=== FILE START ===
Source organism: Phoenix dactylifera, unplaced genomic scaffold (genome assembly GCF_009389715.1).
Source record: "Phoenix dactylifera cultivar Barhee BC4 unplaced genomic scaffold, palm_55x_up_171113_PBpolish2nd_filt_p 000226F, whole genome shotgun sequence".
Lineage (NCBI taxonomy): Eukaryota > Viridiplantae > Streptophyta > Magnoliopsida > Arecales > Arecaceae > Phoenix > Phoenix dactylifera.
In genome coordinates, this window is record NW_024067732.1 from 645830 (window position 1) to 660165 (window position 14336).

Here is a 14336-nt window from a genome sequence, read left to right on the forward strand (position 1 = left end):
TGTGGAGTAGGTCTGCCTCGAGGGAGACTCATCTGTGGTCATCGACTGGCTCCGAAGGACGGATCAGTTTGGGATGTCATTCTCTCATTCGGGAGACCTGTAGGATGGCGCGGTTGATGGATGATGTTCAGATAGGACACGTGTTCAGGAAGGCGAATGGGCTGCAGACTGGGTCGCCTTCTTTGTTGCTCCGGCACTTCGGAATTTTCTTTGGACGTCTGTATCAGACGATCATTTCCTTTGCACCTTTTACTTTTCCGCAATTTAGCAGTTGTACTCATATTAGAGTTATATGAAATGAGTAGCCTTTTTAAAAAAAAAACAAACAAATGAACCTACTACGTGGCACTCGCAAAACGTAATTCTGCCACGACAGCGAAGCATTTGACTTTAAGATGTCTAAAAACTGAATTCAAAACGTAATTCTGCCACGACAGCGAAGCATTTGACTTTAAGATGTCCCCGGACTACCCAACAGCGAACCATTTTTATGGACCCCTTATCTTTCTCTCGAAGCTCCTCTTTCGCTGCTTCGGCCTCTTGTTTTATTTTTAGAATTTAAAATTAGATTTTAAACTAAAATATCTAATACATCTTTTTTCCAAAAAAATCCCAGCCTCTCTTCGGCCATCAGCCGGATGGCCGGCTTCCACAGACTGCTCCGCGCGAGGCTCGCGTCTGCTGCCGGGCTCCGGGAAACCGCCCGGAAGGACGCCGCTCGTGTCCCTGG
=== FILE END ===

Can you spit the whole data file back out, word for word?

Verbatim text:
Source organism: Phoenix dactylifera, unplaced genomic scaffold (genome assembly GCF_009389715.1).
Source record: "Phoenix dactylifera cultivar Barhee BC4 unplaced genomic scaffold, palm_55x_up_171113_PBpolish2nd_filt_p 000226F, whole genome shotgun sequence".
Lineage (NCBI taxonomy): Eukaryota > Viridiplantae > Streptophyta > Magnoliopsida > Arecales > Arecaceae > Phoenix > Phoenix dactylifera.
In genome coordinates, this window is record NW_024067732.1 from 645830 (window position 1) to 660165 (window position 14336).

Here is a 14336-nt window from a genome sequence, read left to right on the forward strand (position 1 = left end):
TGTGGAGTAGGTCTGCCTCGAGGGAGACTCATCTGTGGTCATCGACTGGCTCCGAAGGACGGATCAGTTTGGGATGTCATTCTCTCATTCGGGAGACCTGTAGGATGGCGCGGTTGATGGATGATGTTCAGATAGGACACGTGTTCAGGAAGGCGAATGGGCTGCAGACTGGGTCGCCTTCTTTGTTGCTCCGGCACTTCGGAATTTTCTTTGGACGTCTGTATCAGACGATCATTTCCTTTGCACCTTTTACTTTTCCGCAATTTAGCAGTTGTACTCATATTAGAGTTATATGAAATGAGTAGCCTTTTTAAAAAAAAAACAAACAAATGAACCTACTACGTGGCACTCGCAAAACGTAATTCTGCCACGACAGCGAAGCATTTGACTTTAAGATGTCTAAAAACTGAATTCAAAACGTAATTCTGCCACGACAGCGAAGCATTTGACTTTAAGATGTCCCCGGACTACCCAACAGCGAACCATTTTTATGGACCCCTTATCTTTCTCTCGAAGCTCCTCTTTCGCTGCTTCGGCCTCTTGTTTTATTTTTAGAATTTAAAATTAGATTTTAAACTAAAATATCTAATACATCTTTTTTCCAAAAAAATCCCAGCCTCTCTTCGGCCATCAGCCGGATGGCCGGCTTCCACAGACTGCTCCGCGCGAGGCTCGCGTCTGCTGCCGGGCTCCGGGAAACCGCCCGGAAGGACGCCGCTCGTGTCCCTGG